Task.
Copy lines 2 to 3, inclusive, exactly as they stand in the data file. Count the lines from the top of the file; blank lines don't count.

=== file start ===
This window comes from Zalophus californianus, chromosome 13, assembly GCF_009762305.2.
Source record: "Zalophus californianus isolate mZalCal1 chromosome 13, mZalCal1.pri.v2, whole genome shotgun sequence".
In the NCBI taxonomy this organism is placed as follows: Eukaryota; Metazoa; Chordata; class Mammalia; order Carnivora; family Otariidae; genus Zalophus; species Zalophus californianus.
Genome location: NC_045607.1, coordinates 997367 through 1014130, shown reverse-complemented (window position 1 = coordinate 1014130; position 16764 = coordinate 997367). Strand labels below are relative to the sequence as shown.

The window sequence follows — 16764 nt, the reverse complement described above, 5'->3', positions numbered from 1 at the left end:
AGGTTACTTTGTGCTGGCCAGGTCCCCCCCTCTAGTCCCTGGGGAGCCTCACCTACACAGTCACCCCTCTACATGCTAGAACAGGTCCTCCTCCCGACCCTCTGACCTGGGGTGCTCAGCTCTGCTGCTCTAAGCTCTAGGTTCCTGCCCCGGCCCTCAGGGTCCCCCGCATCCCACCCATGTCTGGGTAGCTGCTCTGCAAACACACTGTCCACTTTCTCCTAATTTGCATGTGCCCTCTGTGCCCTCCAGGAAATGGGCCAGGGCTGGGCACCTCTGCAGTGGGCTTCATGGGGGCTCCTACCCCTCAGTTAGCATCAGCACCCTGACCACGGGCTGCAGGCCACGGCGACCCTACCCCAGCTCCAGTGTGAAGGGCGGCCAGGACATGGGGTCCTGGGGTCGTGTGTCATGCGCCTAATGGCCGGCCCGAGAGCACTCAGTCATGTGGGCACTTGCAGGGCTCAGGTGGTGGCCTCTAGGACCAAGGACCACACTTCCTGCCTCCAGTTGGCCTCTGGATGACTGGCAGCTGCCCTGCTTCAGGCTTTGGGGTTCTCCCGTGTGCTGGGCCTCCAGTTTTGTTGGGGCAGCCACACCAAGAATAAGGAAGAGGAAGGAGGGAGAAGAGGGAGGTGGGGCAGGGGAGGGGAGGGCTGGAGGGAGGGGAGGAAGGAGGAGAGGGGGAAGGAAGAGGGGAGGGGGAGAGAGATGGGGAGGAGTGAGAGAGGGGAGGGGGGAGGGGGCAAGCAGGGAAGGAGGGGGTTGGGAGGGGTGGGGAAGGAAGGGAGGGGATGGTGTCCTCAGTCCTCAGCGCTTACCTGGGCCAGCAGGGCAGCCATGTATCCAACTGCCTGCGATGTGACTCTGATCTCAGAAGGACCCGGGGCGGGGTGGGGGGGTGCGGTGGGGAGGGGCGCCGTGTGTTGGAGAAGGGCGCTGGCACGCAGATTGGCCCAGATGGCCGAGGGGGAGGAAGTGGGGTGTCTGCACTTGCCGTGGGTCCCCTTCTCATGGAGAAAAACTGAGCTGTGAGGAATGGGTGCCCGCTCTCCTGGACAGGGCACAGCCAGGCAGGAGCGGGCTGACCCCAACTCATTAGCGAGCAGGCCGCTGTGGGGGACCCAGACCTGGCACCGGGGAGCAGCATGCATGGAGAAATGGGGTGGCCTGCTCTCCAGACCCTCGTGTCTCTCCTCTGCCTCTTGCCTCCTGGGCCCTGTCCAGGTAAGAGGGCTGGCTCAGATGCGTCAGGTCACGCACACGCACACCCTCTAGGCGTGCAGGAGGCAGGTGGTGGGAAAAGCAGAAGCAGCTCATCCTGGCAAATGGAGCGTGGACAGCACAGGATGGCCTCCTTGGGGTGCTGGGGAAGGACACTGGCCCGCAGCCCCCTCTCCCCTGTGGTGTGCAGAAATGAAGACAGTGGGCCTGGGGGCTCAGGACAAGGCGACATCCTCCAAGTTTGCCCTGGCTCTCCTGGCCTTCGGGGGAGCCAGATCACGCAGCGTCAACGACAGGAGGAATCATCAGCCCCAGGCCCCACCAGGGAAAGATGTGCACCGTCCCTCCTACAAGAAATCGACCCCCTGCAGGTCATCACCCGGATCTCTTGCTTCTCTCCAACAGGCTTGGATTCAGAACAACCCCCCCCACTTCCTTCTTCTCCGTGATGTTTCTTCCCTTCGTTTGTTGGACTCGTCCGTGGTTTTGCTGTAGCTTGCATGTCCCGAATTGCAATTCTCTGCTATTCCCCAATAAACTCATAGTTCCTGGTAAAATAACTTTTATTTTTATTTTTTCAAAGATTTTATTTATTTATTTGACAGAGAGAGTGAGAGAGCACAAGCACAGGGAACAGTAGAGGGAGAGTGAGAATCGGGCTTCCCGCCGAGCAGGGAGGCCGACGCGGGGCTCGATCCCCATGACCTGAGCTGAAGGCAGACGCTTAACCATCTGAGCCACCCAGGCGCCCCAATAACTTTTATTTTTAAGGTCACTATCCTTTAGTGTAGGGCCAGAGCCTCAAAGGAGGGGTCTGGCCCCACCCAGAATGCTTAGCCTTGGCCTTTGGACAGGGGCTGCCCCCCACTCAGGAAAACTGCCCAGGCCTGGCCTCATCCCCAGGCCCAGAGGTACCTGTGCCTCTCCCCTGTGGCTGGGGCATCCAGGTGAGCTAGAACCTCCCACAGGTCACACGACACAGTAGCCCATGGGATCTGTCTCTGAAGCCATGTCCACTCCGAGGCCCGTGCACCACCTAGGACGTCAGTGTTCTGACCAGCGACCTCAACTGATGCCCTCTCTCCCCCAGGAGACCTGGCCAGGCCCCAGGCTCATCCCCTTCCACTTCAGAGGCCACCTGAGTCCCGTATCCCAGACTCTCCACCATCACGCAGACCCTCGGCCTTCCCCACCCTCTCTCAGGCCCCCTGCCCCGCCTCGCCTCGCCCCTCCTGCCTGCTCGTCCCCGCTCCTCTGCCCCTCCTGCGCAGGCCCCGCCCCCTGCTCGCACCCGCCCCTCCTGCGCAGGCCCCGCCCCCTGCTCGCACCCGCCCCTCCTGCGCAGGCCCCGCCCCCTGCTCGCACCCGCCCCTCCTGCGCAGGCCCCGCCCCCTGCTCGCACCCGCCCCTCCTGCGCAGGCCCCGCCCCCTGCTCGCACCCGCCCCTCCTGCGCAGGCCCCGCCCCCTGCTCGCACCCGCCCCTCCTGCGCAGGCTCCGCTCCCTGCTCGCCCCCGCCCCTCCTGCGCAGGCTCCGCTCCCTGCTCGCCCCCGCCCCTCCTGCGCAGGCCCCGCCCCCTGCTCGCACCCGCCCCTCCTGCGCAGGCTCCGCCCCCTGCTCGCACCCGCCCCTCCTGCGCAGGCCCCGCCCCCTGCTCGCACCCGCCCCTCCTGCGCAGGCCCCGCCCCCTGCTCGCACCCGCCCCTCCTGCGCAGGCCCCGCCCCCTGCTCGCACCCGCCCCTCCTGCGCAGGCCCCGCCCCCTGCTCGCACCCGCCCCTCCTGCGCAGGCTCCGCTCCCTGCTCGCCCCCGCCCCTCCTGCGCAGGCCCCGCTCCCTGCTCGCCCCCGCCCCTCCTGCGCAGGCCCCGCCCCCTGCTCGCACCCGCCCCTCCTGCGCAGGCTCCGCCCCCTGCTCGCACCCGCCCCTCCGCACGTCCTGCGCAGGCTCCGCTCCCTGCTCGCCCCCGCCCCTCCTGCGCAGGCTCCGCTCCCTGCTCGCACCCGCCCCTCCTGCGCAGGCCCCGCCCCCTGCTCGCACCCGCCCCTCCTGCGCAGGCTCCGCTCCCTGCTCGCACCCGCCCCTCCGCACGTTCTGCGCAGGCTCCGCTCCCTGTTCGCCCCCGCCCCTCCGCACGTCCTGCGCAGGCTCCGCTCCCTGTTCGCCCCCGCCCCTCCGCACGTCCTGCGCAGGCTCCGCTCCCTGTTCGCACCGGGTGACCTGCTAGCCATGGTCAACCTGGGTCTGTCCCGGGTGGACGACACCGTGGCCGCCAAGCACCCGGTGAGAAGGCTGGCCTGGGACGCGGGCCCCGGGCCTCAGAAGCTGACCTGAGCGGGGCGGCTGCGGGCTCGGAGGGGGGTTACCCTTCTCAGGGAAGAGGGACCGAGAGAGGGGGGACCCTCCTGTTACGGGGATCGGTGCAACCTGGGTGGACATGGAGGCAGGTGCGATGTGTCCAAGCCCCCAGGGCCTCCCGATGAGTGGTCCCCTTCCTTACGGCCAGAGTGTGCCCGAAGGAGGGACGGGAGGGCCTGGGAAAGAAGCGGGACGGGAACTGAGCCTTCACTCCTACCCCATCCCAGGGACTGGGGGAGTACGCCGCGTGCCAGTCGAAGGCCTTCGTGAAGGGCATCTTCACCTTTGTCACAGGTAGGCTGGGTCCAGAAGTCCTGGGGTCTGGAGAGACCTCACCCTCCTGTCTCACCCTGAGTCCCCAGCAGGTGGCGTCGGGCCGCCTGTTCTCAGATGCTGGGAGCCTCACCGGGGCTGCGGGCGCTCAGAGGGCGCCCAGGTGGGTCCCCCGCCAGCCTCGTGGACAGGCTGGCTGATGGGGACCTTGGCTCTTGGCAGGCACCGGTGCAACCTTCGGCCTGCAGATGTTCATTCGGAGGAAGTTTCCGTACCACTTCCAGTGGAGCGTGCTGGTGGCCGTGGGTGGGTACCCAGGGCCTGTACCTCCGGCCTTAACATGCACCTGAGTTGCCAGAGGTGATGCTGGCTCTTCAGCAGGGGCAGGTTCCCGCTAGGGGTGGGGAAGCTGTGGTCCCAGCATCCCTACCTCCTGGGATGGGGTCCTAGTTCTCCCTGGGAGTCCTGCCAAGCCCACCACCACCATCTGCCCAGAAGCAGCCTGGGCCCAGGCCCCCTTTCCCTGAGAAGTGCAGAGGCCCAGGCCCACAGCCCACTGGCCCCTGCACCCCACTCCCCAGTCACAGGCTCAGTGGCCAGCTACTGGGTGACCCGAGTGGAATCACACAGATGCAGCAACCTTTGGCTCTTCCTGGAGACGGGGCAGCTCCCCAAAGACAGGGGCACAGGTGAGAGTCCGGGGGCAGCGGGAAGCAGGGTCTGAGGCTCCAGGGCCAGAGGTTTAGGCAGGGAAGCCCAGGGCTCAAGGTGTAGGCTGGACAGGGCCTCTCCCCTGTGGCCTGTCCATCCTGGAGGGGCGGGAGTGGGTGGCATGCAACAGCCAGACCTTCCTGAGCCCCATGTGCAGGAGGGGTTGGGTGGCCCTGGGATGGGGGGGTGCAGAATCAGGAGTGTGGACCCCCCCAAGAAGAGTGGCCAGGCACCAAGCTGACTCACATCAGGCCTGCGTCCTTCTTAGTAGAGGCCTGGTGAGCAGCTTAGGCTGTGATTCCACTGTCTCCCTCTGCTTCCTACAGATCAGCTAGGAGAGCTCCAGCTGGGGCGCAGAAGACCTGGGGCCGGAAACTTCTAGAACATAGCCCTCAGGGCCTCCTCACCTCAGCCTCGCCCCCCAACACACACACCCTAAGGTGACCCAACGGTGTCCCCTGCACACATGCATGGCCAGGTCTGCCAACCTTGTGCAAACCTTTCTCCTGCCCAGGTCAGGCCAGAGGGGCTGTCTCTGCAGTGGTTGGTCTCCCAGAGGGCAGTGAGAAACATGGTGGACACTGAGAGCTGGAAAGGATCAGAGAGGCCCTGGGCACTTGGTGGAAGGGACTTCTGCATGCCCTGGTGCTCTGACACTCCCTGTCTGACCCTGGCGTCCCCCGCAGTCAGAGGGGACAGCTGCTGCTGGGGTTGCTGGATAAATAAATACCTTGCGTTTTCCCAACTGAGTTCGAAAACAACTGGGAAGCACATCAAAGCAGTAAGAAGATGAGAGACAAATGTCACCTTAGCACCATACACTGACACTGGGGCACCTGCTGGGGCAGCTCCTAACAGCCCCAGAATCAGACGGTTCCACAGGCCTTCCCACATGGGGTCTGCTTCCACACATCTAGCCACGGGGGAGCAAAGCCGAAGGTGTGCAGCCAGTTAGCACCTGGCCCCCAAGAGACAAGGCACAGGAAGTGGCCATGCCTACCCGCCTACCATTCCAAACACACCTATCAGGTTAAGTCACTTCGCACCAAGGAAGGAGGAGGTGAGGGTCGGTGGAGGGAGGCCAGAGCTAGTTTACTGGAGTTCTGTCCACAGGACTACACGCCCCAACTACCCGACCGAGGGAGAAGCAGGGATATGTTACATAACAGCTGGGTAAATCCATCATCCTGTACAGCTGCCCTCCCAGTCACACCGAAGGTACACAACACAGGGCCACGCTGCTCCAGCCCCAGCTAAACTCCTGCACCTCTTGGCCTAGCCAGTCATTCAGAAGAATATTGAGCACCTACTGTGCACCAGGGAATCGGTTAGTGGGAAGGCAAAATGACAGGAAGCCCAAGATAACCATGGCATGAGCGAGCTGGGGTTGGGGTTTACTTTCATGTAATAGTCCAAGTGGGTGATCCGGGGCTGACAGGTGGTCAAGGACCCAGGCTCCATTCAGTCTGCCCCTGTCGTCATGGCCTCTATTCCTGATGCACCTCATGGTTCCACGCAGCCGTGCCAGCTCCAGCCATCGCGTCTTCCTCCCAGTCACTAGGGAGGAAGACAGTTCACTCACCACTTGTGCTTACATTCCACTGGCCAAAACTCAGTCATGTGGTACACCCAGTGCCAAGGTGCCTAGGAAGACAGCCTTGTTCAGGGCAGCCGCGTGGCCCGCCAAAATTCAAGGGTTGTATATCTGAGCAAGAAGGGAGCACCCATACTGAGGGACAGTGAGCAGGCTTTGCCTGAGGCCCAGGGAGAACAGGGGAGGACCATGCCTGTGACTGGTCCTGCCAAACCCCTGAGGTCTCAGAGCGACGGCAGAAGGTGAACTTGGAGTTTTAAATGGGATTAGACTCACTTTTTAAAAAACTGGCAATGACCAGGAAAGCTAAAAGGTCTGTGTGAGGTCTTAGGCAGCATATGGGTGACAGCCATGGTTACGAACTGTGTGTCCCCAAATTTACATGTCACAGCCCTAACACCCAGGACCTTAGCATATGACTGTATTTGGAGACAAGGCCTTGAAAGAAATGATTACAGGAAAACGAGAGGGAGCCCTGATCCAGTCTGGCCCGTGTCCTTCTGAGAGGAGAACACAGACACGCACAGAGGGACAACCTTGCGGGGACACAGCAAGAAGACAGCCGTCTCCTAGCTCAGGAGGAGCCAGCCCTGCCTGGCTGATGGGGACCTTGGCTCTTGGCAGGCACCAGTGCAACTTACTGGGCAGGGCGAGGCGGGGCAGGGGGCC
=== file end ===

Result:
Source record: "Zalophus californianus isolate mZalCal1 chromosome 13, mZalCal1.pri.v2, whole genome shotgun sequence".
In the NCBI taxonomy this organism is placed as follows: Eukaryota; Metazoa; Chordata; class Mammalia; order Carnivora; family Otariidae; genus Zalophus; species Zalophus californianus.